1Alessandro Maltese,1,2Klaus Mezger
Geochimica et Cosmochimica Acta (in Press) Link to Article [https://doi.org/10.1016/j.gca.2019.12.021]
1Institute of Geological Sciences, University of Bern, Baltzerstrasse 1+3, 3012 Bern, Switzerland
2Center for Space and Habitability, University of Bern, Gesellschaftsstrasse 6, 3012 Bern, Switzerland
Constraining the evolution of Pb isotopes in the bulk silicate Earth (BSE) is hampered due to the lack of a direct determination of Earth’s U/Pb and initial Pb isotope composition. All estimates of these parameters are strongly model dependent and most Pb evolution models start with a meteoritic source, i.e., the primordial Pb composition determined in troilite from the Canyon Diablo iron meteorite. During the condensation of the elements in the solar nebula, accretion of the Earth, and its subsequent chemical evolution, the U/Pb was modified. Different models make different assumptions about the timing and extent of this U-Pb fractionation during Earth’s chemical evolution that cannot always be related to known global geological processes at the time of this modification. This study explores geochemical constraints that can be related to known geological processes to derive an internally consistent model for the evolution of the U-Th-Pb systematics of the silicate Earth.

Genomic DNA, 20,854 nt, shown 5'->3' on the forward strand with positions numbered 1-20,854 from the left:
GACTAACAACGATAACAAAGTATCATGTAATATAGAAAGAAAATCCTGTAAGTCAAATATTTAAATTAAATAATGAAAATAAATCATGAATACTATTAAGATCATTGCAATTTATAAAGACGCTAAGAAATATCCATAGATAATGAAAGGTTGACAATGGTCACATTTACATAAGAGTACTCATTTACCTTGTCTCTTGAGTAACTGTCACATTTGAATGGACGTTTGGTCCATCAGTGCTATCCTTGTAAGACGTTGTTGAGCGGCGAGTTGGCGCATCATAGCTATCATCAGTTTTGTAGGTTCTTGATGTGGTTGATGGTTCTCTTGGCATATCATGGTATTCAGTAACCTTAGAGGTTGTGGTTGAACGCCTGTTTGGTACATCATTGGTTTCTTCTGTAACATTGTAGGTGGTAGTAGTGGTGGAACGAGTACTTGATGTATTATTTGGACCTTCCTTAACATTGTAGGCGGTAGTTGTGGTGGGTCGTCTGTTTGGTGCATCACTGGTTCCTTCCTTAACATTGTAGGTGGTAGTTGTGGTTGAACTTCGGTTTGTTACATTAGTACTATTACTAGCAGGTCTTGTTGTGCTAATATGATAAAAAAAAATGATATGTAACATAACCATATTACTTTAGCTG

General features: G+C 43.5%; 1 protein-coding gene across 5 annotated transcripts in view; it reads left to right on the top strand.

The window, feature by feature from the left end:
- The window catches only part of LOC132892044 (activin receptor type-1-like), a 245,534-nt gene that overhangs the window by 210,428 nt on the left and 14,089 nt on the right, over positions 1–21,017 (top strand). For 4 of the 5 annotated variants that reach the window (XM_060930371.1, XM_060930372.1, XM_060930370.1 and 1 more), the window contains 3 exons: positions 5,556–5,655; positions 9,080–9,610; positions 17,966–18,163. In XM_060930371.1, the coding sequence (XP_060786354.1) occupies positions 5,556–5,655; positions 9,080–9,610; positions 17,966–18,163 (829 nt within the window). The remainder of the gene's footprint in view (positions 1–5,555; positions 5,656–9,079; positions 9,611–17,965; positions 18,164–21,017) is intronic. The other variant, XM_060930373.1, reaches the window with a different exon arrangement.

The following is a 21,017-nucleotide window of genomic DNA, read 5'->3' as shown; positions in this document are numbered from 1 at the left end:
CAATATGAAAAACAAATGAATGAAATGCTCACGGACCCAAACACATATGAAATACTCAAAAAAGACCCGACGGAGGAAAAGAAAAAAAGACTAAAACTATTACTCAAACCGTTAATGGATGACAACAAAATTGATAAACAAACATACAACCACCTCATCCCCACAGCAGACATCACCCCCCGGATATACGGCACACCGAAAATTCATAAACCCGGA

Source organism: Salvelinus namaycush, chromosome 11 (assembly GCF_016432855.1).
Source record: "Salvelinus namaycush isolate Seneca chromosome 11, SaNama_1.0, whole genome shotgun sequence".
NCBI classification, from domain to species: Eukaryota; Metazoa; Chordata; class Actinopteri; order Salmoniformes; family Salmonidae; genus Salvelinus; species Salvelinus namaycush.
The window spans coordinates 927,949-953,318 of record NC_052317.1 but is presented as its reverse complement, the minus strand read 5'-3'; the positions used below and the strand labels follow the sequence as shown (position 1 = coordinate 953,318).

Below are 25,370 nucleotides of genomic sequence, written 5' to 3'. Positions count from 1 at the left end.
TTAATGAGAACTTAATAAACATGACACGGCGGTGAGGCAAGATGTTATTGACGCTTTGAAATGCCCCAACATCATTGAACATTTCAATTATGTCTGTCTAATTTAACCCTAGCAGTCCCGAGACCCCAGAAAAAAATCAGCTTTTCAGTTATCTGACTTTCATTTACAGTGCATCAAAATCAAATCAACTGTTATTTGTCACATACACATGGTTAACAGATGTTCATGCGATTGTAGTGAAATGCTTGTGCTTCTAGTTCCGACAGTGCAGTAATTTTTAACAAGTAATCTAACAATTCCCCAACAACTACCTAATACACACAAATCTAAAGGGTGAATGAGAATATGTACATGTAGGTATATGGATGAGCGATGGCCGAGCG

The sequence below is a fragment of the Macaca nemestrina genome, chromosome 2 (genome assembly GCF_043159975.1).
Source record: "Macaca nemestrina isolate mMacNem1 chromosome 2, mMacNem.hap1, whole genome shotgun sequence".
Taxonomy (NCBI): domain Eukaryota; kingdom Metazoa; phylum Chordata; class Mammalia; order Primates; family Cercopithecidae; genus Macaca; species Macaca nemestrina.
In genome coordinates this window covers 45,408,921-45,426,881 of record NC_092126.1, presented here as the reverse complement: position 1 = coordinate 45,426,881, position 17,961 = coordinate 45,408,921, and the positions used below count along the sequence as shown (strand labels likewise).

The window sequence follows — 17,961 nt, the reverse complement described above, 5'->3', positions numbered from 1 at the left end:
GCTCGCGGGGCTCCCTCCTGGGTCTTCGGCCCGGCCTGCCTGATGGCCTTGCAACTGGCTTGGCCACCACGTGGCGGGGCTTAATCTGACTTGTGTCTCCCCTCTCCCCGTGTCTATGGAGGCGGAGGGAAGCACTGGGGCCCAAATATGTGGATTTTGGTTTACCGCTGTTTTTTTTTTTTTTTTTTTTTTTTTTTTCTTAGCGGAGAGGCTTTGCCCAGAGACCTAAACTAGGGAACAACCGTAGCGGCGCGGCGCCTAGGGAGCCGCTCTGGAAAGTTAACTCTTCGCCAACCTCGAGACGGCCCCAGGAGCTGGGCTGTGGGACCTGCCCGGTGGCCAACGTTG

Lead is chalcophile, moderately volatile, and as a result strongly depleted in the BSE compared to primitive meteorites. Any process affecting the abundance and isotope composition of Pb in Earth throughout its early history has to be consistent with the abundance of elements with similar chemical and physical properties in the same reservoir. The abundances of refractory to moderately and highly volatile elements in the BSE imply that the proto Earth was highly depleted in volatile elements and therefore evolved with a very high U/Pb (238U/204Pb = µ ≥100) prior to collision with the Moon-forming giant impactor. This impactor had close to chondritic abundances of moderately to highly volatile elements and delivered most of Earth’s volatile elements, including the Pb budget. Addition of this volatile rich component caused oxidation of Earth’s mantle and allowed effective transfer of Pb into the core via sulfide melt segregation. Sequestration of Pb into the core therefore accounts for the high µBSE, which has affected ca. 53 % of Earth’s Pb budget. In order to account for the present-day Pb isotope composition of BSE, the giant impact must have occurred at 69 ±10 Myr after the beginning of the solar system. Using this point in time, a model-derived µ-value, and the corresponding initial Pb isotope composition of BSE, a single stage Pb isotope evolution curve can be derived. The result is a model evolution curve for BSE in 208Pb-207Pb-206Pb-204Pb-isotope space that is fully consistent with geochemical constraints on Earth’s accretionary sequence and differentiation history. This Pb-evolution model may act as a reference frame to trace the silicate Earth’s differentiation into crust and mantle reservoirs, similar to the CHUR reference line used for other radio-isotope systems. It also highlights the long-standing Th/U paradox of the ancient Earth.